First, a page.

I’ve also been criticized about work.  I realize that by planning a start-up, I’m way behind my age group/education level in terms of salary, but like looks, do you have to constantly bug me about it?  What’s crazy is that half the time, my mother is bugging me about it and the other half, she’s like “well, at least you’re living at home, so you don’t have to worry about rent/food/laundry.”  In my mom’s mind, I should have gone into finance.  I’d probably be in lower-middle management by now and making close to six figures.  It’s so hard to live up to these “standards.”  It’s no wonder some second generation kids have issues.  And those who’re of mixed descent are probably worse off, because they have the pestering side vs the more free-spirited side constantly clashing.  If it confuses and upsets me, someone who is monoracial, then it must be worse for someone who is mixed.

Of course, there are also people who are very well adjusted, regardless of whether they’re mixed or not.

Cantonese terms:

* Gum Yook Suen Ah! = So ugly!

Posted in Asian, assimilation, race | Tagged: , , , , , , | 4 Comments »

All non-black non-whites are “brown”?

Posted by chinesecanuck on August 20, 2008

Racialicious has GOT to be the first blog where all non-whites who aren’t black are referred to as “brown” (at least by some posters.  I can’t for the life of me see how anyone who is say, Chinese or Japanese can possibly be brown, unless one is referring to eye colour (or hair highlights) or to someone who has spent too much time in the tanning salon.  Tan or taupe I can understand, but brown, proper?  I don’t think so.  Unless, of course, you’re into the whole colour group thing.  However, most people think of brown as being something much darker than tan or taupe.  Calling these people brown is beyond racist.

Posted in Asian, culture, ethnicity | Tagged: , , , , , , , , | 6 Comments »

Interracial Dating: Fetish from the woman’s side?

Posted by chinesecanuck on August 8, 2008

Ethnic/race sites like Racialicious often talk about IRR (Interracial Relationships) and fetish. Almost always, the posts deal with fetish from men. It’s almost as if, especially when dealing with Asian Female/White Male relationships, only the guy could ever have fetish. What about the women? Aren’t the women fetishing something too? And it isn’t necessarily perceived ideal beauty, but maybe a lifestyle? Growing up, many immigrant kids watch television, read books, etc and dream of that “perfect,” what we now call “Martha Stewart” life. They want the perfect place settings, the perfect kitchen, the perfect house. It’s not that you can’t have those if you marry an Asian guy, but it’s more of the image. With an Asian guy, you may still be expected to do Thanksgiving and Christmas Dinner the Chinese way – that is if you grew up doing it at all – you know, a turkey marinated in soy sauce and stuffed with sticky rice (some people don’t like it – I do), bok choy , etc. Or they don’t want to be criticized by a prospective MIL because she feels that they aren’t “fill-in-the-blank-culture enough” (can happen…moms seem to have higher expectations of Asianness when their kids’ significant others are of the same ethnicity). Perhaps the “fetish,” isn’t physical (at least from the woman’s side), but a lifestyle. Of course, this lifestyle really only exists in the pages of Martha Stewart Living and at displays at Williams-Sonoma, but a girl can want to make it as close to that as possible. Trust me, if I lived on my own, I would (and I don’t think I need a guy to do it). However, I don’t think I can with my parents around, for various reasons.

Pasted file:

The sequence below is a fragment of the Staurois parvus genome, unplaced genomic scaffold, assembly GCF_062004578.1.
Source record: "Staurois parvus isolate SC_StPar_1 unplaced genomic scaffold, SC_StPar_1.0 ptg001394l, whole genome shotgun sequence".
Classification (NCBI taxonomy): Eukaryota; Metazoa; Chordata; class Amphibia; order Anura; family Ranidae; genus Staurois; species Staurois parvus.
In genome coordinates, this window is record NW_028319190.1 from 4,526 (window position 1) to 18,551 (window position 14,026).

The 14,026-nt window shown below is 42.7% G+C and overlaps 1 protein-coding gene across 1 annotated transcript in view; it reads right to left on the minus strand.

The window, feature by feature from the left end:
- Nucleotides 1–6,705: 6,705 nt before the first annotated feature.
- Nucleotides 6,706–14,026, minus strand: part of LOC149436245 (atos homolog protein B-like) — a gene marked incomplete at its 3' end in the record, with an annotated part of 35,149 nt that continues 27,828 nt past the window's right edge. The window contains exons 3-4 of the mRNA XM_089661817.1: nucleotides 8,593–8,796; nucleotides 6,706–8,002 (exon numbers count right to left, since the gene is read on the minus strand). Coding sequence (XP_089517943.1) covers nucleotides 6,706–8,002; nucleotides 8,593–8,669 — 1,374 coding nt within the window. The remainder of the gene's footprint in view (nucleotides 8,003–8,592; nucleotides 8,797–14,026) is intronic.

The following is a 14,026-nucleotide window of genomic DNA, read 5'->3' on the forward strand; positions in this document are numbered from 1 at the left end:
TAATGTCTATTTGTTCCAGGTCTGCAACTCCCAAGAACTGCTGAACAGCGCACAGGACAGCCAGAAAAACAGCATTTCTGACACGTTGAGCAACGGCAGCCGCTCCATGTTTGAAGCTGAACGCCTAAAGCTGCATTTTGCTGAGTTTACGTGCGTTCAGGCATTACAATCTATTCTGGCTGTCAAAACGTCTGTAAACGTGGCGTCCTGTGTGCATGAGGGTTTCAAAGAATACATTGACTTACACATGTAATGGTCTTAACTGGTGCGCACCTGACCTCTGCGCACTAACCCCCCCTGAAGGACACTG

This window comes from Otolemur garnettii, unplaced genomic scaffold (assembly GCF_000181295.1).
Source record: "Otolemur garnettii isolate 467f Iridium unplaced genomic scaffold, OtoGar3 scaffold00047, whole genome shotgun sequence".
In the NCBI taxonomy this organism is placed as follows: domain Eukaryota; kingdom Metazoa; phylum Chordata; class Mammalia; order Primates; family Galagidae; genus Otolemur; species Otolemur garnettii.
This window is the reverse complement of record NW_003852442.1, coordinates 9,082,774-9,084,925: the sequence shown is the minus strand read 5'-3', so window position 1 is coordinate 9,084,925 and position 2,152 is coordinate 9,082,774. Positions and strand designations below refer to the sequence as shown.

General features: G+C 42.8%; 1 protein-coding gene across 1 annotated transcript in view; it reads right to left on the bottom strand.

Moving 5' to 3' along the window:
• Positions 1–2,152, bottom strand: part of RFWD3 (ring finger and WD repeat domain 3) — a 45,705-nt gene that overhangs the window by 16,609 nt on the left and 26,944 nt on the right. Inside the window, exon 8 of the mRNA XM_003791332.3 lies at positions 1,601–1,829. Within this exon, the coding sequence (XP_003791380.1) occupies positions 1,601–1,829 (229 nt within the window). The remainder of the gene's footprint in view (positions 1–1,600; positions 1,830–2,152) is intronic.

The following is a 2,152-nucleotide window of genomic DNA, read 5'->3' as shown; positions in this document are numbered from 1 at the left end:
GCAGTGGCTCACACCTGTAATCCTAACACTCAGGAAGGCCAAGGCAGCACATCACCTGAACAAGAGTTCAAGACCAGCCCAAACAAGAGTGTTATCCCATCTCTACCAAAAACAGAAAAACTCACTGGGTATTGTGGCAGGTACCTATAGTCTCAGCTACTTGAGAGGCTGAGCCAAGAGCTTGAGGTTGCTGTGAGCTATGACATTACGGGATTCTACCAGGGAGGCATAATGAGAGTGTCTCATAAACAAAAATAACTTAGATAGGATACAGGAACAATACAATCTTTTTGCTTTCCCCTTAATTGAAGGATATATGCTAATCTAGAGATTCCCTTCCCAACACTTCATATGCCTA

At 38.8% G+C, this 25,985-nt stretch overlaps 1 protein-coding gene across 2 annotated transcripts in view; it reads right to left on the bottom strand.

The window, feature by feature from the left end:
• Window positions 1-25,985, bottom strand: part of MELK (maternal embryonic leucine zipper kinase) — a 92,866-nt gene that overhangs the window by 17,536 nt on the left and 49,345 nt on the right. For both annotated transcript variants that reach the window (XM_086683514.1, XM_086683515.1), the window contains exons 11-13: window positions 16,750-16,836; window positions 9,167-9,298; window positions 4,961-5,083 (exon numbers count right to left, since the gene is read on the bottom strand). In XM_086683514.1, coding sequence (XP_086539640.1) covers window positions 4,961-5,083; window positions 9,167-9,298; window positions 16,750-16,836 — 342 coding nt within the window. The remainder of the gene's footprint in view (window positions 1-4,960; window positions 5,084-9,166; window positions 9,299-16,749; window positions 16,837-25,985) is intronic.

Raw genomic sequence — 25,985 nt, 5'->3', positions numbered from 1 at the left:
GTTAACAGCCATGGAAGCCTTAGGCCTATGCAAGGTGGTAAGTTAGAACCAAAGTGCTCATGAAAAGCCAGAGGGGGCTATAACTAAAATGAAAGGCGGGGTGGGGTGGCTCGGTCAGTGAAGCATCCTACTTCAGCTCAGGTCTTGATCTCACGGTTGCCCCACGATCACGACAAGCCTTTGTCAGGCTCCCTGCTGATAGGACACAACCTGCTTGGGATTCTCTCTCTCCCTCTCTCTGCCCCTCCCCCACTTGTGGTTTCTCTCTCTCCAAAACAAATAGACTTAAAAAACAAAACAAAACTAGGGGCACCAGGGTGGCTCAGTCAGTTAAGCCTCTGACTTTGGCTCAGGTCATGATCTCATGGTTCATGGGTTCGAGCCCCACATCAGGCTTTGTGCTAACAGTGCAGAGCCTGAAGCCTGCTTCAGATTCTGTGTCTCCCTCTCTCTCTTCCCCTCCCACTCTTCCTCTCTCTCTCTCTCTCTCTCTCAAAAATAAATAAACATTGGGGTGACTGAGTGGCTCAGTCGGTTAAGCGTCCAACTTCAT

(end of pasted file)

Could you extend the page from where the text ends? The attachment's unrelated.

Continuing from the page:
Of course, that kind of lifestyle also comes with a bit of preppiness. True preppiness is mostly white, in my experience. There are preppy Asian guys, but they’re usually first generation preppy (I really don’t get the unattractive factor here. No Asian guy I know is completely unattractive/geeky/insert Asian stereotype. Some are even high maintenance/metro!) True preps aren’t too brandwhorish or materialistic. They like the good life. They also like to look well-groomed, but it’s not all about displaying labels. That’s not hot, after all. Sadly, many first gen preppies have parents who are the complete opposite. It’s about getting the luxury car, wearing and displaying the logos and so forth. Sure, I’m generalizing here, but it happens. Second, third gen preppies and beyond are more subdued. Perhaps some women want that.

It’s interesting that the typical male Asiaphile does not fall into this ideal. Most Asiaphiles are unattractive nerds or middle age, overweight men. These guys, at least in the extreme, are more likely to want the opposite of what the woman mentioned above wants. They want a more Asian lifestyle. Perhaps that’s why they prefer foreign women. They’re easier to mold and not to mention, they probably see these guys as arm candy as well (even if they don’t LOOK LIKE arm candy -heh). These women probably don’t want the Martha Stewart lifestyle, at least not the way a North American raised Asian woman sees it. They may want that “ideal American life” but probably won’t go into details such as place settings, food, social stationary and the like, especially if they’re from a developing country.